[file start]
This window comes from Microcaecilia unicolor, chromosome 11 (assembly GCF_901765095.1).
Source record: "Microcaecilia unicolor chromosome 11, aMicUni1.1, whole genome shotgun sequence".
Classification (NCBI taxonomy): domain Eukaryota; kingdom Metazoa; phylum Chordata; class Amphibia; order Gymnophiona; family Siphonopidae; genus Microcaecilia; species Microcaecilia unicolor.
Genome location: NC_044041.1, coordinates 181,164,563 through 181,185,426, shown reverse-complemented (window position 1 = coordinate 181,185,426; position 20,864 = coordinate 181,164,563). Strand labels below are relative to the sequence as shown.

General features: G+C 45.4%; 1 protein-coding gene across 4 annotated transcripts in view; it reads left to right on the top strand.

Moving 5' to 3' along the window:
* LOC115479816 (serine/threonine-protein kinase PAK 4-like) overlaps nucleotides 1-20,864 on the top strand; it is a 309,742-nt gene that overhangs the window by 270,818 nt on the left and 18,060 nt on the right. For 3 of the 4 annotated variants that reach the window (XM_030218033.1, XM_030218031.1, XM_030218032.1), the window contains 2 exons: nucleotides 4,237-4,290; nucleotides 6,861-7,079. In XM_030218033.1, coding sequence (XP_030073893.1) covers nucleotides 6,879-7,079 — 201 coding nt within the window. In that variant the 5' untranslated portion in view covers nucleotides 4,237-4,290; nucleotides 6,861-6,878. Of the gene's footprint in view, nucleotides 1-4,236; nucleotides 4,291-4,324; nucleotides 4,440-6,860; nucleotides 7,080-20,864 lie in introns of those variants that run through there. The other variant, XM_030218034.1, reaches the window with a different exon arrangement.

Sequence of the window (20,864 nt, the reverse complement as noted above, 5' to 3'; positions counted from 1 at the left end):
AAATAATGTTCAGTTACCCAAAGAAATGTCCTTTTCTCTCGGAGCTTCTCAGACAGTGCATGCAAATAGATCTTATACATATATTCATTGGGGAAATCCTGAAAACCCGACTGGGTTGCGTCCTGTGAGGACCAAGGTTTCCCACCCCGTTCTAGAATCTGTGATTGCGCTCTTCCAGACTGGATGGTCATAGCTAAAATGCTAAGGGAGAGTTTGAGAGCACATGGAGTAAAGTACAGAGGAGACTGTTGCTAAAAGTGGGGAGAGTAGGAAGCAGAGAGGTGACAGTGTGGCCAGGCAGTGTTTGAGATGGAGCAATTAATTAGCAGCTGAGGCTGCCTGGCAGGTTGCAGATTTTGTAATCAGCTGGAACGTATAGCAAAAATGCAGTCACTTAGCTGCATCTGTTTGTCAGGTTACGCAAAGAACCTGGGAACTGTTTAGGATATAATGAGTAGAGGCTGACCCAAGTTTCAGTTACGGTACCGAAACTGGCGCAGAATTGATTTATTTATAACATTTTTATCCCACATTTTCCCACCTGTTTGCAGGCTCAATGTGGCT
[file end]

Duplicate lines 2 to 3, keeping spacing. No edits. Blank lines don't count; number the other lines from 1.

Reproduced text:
Source record: "Microcaecilia unicolor chromosome 11, aMicUni1.1, whole genome shotgun sequence".
Classification (NCBI taxonomy): domain Eukaryota; kingdom Metazoa; phylum Chordata; class Amphibia; order Gymnophiona; family Siphonopidae; genus Microcaecilia; species Microcaecilia unicolor.